The Market Is Too Saturated? Here’s Why That’s The Dumbest Phrase In Business, Ever

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Whenever I hear someone say, “The market is too saturated. We won’t be successful,” I shake my head. I groan under my breath. Catch me in the right moment, and I’ll get heated.

I find that to be ridiculous.

Here’s why that’s the dumbest phrase anyone could possibly say about their business:

Every single market, in some way, shape, or form, is “saturated.” Very, very rarely are you the lone pioneer waltzing into brand new territory, unscathed from the journey. It just doesn’t happen. You don’t step foot onto untouched, lush land. Even the most fertile markets have already been inhabited–it’s just, sometimes the inhabitants don’t even realize the value of the land they’re inhabiting.

Those who sit back waiting to find a part of the earth (metaphorically speaking) that has yet to be explored, almost always tend to waste more time than they do acquire the capitalizing position they’re hoping for. Because they’re looking for something that, in all honesty, doesn’t really exist.

Second, and much more importantly, nothing incredible was ever built off the premise that, “Well, there’s not too much competition so, we’ll win by default.”

What a pathetic mindset to begin with.

Do you really think Michael Jordan woke up one day and said to himself, “You know what? Basketball isn’t that saturated of a sport. I think I’ll pursue that, since I have the highest likelihood to succeed.”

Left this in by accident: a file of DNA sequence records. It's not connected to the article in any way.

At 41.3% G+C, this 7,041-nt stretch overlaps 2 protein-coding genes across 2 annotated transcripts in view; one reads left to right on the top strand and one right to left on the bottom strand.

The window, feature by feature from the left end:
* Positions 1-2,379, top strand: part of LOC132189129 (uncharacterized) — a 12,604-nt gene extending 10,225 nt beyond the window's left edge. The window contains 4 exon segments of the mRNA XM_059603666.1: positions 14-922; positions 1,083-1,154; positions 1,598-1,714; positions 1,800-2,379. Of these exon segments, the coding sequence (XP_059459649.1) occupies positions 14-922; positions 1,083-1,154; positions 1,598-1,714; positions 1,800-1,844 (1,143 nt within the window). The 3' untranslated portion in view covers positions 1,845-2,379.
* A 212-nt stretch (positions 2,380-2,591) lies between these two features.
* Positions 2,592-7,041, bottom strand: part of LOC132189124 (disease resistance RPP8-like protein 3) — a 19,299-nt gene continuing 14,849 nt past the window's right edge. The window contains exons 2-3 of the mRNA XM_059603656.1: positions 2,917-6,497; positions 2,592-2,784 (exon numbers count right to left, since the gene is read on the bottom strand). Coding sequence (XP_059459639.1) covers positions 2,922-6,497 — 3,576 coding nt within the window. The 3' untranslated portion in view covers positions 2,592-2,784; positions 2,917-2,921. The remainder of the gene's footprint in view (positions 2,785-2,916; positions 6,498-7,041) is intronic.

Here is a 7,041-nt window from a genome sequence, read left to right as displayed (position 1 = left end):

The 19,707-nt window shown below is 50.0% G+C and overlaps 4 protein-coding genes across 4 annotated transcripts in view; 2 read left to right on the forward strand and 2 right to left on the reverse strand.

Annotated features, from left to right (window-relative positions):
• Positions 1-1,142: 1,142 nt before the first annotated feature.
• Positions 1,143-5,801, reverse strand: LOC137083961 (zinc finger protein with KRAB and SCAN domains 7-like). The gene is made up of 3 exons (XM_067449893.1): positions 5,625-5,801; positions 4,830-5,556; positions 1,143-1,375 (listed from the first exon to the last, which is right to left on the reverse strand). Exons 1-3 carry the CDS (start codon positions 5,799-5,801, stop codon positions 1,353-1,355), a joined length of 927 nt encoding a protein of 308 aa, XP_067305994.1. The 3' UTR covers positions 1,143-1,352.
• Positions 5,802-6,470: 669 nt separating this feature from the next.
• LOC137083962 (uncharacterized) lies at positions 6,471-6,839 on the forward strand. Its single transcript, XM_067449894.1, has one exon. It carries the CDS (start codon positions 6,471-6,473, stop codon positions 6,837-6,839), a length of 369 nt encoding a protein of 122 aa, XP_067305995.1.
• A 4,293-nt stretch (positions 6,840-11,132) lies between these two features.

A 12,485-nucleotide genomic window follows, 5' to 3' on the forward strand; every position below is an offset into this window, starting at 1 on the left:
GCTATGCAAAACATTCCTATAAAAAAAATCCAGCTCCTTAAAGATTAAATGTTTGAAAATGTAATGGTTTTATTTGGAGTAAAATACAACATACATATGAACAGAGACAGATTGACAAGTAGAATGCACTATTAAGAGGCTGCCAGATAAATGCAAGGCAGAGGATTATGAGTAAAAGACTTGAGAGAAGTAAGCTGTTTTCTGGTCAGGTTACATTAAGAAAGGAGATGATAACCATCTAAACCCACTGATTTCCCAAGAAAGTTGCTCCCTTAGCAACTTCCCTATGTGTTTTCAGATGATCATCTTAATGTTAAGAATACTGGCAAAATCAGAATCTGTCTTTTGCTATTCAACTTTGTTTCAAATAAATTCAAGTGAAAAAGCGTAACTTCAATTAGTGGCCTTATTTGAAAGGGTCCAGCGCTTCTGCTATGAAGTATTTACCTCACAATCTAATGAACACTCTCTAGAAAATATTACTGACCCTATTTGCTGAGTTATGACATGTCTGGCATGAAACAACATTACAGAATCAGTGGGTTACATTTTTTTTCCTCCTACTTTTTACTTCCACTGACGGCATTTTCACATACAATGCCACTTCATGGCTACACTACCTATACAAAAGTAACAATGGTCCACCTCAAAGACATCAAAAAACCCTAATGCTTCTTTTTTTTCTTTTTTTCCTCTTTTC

Do you think Steve Jobs sat in his garage and said, “Technology seems like the best bang for my buck. I figure, I’ll get in early since the market isn’t saturated yet.”


Do you think any of the world’s greatest founders, musicians, athletes, innovators, and even explorers cared at all about how “saturated” the direction of their pursuit was?

Nope. Not in the slightest.

That’s because they weren’t driven by a calculated success rate. If anything, the odds were stacked against them. They just knew, deep down, they had what it took to be in the rare 1% that overcome what we call market saturation.

Now, here’s where most people would say, “Yeah, but what about being first to market? You don’t think companies like Uber reaped the benefits of being there first?”

Newsflash: Uber, Airbnb, Facebook, and just about every great idea ever manifested did not begin with a clear vision for the end. Uber didn’t even know what territory it was exploring for the first few years. Neither did Airbnb. It took a lot of navigating and wandering through the dark to even realize what it was they were going after.

There really was nothing “first” about it.

What aspiring entrepreneurs (aspiring anyone, really) don’t seem to understand is that the intention behind all these great ideas was a deep and genuine curiosity. You don’t become a power player, in any industry, without first acknowledging that the moment competition presents themselves, you will do whatever it takes to beat them.

Because it doesn’t matter if you’re first or last, you’re going to end up fighting for your spot on the top of the mountain regardless. And if you’re not driven by something deeper than “a better chance to succeed,” you could be the first one on that mountain, and the first one off.

People who end up succeeding don’t care who their competition is–they will find a way to win.

Which means, if you’re one of those people who chooses not to pursue an idea or an industry you’re genuinely interested in, just because it’s “too saturated,” then you don’t have what it takes to be great anyway.

That’s just the truth.